Great review, Alan. Given your fantasy of a James Wood essay about Stephenson, you might enjoy reading Stephenson’s thoughts about the differences between his sort of writer and the sort that gets reviews by “critics” (he calls them “Beowulf writers” and “Dante writers”) it’s the response to the second question in this interview:
To set it up, a brief anecdote: a while back, I went to a writers’ conference. I was making chitchat with another writer, a critically acclaimed literary novelist who taught at a university. She had never heard of me. After we’d exchanged a bit of of small talk, she asked me “And where do you teach?”…
I was taken aback. “I don’t teach anywhere,” I said.
Her turn to be taken aback. “Then what do you do?”
“I’m…a writer,” I said. Which admittedly was a stupid thing to say, since she already knew that.
“Yes, but what do you do?”
I couldn’t think of how to answer the question—-I’d already answered it!
“You can’t make a living out of being a writer, so how do you make money?” she tried.
“From…being a writer,” I stammered.
At this point she finally got it, and her whole affect changed. She wasn’t snobbish about it. But it was obvious that, in her mind, the sort of writer who actually made a living from it was an entirely different creature from the sort she generally associated with.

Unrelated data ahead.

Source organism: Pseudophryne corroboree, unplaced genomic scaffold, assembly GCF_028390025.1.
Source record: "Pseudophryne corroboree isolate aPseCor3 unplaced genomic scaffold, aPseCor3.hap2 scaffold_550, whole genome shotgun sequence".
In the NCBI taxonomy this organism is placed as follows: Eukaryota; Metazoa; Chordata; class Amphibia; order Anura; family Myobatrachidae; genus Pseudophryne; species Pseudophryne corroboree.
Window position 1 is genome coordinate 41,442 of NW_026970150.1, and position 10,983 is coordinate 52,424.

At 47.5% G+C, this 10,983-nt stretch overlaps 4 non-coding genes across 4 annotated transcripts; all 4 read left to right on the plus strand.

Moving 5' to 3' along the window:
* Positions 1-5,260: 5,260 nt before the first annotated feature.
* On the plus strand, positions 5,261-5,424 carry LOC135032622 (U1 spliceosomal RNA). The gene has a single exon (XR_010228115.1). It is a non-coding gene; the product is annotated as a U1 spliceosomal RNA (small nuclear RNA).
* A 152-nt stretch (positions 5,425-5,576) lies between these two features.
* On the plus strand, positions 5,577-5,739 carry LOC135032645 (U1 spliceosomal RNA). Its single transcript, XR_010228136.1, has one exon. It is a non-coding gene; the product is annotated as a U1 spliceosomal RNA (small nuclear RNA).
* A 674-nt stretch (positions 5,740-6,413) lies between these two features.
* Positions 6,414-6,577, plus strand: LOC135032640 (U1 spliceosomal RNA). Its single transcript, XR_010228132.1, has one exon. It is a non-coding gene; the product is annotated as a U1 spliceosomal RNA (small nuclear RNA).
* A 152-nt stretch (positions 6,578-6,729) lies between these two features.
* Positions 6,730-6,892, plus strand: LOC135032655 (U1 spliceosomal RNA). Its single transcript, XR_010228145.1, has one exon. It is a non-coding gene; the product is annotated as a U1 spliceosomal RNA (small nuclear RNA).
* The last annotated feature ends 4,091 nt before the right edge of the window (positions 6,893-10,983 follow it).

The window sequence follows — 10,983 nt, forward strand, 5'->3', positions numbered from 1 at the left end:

And once I got over the excruciating awkwardness of this conversation, I began to think she was right in thinking so. One way to classify artists is by to whom they are accountable.
Michael, I love that Stephenson interview. My favorite part comes a little later: “Because she’d never heard of me, she made the quite reasonable assumption that I was a Dante writer — one so new or obscure that she’d never seen me mentioned in a journal of literary criticism, and never bumped into me at a conference. Therefore, I couldn’t be making any money at it. Therefore, I was most likely teaching somewhere. All perfectly logical. In order to set her straight, I had to let her know that the reason she’d never heard of me was because I was famous.” Priceless.